Labor’s hard times have tracked the decline of social democracy and the end of the long economic boom that began after the Second World War. The mixed economies and welfare states of the postwar era were powered by growth—and when that growth began to slow, the working class suffered the consequences. Today, we are living with the results of the long neoliberal offensive: loosened restrictions on international capital mobility, intricate yet fragile commodity supply chains, financial plunder and impunity, endemic corporate short-termism, the rise of informal employment—which accounts for 70 percent of the workforce in emerging markets and developing economies—and our reliance on asset appreciation as the engine of prosperity. The last issue points to another recent development: central bank activity now props up the global system of accumulation to an unprecedented extent. Any socialism for our times cannot wish away these features of the contemporary means of production and circulation. By the same token, half-century-old concerns about the limits of social democracy have little practical bearing in the short term; we are a long way off from testing those limits. Socialists can support socially beneficial fiscal policy while at the same time refurbishing tools—public and cooperative ownership, capital controls, decommodification, the socialization of investment—left to rust in the age of human capital.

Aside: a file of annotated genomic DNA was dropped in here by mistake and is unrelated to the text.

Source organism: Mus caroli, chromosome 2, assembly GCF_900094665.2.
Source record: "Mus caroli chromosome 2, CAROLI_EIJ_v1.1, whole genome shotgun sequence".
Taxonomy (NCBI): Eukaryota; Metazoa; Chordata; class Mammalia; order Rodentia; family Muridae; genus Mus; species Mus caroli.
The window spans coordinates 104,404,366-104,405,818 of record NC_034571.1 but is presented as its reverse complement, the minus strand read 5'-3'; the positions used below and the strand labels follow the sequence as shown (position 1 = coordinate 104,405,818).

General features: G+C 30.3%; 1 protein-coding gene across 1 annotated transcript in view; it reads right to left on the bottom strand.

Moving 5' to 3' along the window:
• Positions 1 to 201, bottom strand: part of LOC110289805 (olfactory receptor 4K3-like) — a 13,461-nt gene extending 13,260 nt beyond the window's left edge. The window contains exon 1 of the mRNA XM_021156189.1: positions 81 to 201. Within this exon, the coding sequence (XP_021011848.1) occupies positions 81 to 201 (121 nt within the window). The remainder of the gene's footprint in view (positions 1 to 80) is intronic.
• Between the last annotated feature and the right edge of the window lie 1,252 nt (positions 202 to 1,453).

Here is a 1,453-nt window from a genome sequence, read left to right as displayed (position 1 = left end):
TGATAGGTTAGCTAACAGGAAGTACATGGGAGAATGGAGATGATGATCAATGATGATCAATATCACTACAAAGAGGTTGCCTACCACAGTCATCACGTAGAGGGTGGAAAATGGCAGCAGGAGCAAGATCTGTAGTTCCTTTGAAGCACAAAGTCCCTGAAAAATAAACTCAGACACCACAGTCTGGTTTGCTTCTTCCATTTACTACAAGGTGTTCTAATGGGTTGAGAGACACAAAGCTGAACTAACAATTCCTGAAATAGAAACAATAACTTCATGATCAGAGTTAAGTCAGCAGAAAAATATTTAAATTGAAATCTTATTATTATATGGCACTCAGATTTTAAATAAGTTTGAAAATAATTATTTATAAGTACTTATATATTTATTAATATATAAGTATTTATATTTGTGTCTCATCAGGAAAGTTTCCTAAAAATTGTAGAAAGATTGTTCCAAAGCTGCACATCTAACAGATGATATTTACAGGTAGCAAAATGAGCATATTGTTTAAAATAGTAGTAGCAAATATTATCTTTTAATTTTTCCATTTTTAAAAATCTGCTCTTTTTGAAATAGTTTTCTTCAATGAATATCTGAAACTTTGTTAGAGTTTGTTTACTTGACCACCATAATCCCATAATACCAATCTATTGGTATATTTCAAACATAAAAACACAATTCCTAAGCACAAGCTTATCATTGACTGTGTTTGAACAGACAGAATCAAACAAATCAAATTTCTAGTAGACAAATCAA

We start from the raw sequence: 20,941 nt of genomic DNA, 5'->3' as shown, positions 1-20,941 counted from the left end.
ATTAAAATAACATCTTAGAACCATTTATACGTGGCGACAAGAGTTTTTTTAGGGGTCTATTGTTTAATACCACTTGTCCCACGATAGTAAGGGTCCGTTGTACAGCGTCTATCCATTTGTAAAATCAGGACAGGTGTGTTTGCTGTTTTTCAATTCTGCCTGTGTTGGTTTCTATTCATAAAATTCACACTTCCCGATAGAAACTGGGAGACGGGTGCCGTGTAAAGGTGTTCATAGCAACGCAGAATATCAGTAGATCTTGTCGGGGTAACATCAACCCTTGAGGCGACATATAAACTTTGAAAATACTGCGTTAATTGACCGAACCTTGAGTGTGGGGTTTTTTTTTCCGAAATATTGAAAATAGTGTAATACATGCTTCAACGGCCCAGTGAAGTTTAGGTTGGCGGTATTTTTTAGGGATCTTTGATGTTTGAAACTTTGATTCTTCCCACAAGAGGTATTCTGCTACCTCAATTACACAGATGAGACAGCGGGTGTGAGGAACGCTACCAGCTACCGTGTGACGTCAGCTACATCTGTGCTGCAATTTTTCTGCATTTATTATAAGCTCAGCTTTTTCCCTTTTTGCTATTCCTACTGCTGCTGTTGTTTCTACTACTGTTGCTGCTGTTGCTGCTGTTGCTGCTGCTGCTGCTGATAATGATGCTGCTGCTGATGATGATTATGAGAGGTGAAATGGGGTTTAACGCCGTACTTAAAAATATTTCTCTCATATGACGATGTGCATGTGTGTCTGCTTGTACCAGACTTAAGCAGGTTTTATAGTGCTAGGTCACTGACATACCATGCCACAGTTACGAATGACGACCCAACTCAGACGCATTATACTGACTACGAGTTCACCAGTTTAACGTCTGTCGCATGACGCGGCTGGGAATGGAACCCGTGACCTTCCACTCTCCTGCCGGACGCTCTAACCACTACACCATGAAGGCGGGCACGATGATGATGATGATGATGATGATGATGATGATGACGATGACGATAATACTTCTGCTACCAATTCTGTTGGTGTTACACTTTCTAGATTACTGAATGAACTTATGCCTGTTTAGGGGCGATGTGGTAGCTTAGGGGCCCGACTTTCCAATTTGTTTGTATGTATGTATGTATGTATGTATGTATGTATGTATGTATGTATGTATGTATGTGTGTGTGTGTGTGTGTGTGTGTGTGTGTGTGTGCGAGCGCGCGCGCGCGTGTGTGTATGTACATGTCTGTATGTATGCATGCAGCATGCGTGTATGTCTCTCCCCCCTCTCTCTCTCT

At the same time that political forces have succeeded in scaling back the redistributive state, governments have become more adept at surveillance, policing, and punishment. This development has tactical implications: we should expect any surge in militant civil disobedience to be met with a government apparatus that takes full advantage of our reliance on internet-based communication systems and the vast troves of personal data held in both corporate and state hands. It is also imperative that we incorporate the problem of the U.S. carceral system into our political projects. Over 5 million people are currently under correctional supervision in the United States; over 70 million have some form of criminal record. This group is disproportionately poor and working-class, and disproportionately black. Reactionary backlash and popular concerns about safety call for serious responses, but telling people pressing their needs to hold off is a recipe for indefinite postponement. We cannot accept the choice between victims of private and state violence.